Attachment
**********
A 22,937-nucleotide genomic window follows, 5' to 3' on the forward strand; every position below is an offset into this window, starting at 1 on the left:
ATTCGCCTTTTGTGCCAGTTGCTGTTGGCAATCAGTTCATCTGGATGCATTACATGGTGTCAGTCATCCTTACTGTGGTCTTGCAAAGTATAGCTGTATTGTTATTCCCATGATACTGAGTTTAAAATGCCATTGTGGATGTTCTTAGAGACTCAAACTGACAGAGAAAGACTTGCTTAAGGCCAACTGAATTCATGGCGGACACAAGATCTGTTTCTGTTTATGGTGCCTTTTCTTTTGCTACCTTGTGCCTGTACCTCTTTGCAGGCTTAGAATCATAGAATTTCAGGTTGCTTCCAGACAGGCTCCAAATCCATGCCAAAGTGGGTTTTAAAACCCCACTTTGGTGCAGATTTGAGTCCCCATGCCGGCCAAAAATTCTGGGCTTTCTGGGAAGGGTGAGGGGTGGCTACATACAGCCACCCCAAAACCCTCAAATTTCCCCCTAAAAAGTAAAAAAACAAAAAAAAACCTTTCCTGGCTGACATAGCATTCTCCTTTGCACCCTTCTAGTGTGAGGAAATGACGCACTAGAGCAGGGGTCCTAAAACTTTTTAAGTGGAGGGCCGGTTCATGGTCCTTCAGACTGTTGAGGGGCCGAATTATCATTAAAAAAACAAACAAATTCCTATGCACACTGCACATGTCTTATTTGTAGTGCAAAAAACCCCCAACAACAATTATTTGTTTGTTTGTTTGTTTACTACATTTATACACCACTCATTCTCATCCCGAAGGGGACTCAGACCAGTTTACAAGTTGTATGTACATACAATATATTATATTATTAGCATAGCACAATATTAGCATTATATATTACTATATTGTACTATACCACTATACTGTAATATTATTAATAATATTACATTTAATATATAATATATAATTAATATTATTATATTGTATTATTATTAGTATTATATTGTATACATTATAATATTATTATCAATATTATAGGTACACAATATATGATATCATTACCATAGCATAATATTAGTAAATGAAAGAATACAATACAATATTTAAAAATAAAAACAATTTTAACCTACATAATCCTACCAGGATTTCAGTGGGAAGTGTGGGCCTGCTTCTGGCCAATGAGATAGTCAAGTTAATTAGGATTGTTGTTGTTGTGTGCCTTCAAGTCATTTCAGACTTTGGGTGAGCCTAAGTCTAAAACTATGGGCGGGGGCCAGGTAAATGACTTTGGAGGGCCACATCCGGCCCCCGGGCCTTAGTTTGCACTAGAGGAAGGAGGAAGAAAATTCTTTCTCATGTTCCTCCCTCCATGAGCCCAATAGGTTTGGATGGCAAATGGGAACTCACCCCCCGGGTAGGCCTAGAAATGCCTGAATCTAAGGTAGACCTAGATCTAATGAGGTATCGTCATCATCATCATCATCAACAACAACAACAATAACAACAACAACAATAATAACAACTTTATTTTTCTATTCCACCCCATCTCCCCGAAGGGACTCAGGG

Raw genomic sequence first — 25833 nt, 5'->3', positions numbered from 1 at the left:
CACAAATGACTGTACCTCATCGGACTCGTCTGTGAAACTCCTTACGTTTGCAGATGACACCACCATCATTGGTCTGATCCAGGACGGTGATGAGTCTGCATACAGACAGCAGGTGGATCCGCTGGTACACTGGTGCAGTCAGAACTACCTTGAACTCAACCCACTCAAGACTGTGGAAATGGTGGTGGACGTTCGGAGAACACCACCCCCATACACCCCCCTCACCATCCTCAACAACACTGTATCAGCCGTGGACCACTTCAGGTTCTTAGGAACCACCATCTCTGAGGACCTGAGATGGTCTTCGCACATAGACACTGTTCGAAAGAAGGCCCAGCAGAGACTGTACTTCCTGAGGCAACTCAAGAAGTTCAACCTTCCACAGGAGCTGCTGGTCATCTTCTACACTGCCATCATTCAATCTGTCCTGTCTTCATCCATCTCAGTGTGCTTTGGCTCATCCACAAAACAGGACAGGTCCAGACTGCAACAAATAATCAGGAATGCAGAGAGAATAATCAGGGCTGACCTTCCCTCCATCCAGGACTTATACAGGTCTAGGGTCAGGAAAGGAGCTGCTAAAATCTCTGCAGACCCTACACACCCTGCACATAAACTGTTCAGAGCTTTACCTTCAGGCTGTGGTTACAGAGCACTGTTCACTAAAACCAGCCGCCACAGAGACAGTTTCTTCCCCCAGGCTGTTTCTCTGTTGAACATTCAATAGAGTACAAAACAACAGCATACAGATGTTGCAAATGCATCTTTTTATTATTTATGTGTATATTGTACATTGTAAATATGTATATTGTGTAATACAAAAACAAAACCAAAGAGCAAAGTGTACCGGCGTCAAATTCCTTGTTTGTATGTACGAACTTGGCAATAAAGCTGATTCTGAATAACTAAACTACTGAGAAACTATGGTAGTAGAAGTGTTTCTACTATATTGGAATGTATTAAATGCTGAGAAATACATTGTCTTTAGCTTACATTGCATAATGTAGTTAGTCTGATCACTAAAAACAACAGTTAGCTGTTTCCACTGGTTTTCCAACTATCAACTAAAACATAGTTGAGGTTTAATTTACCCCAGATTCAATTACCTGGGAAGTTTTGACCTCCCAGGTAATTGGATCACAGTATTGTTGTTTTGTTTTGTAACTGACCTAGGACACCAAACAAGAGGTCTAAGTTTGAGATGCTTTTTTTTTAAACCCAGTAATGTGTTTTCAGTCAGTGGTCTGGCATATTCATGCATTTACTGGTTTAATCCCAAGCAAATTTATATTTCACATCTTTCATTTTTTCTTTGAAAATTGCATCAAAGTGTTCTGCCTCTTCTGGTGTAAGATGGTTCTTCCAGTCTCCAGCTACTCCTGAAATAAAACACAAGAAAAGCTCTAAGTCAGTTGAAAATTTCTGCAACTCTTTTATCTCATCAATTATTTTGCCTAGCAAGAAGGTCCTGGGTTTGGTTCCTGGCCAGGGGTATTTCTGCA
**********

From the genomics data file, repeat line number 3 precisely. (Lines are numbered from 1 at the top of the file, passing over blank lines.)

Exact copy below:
Raw genomic sequence first — 25833 nt, 5'->3', positions numbered from 1 at the left: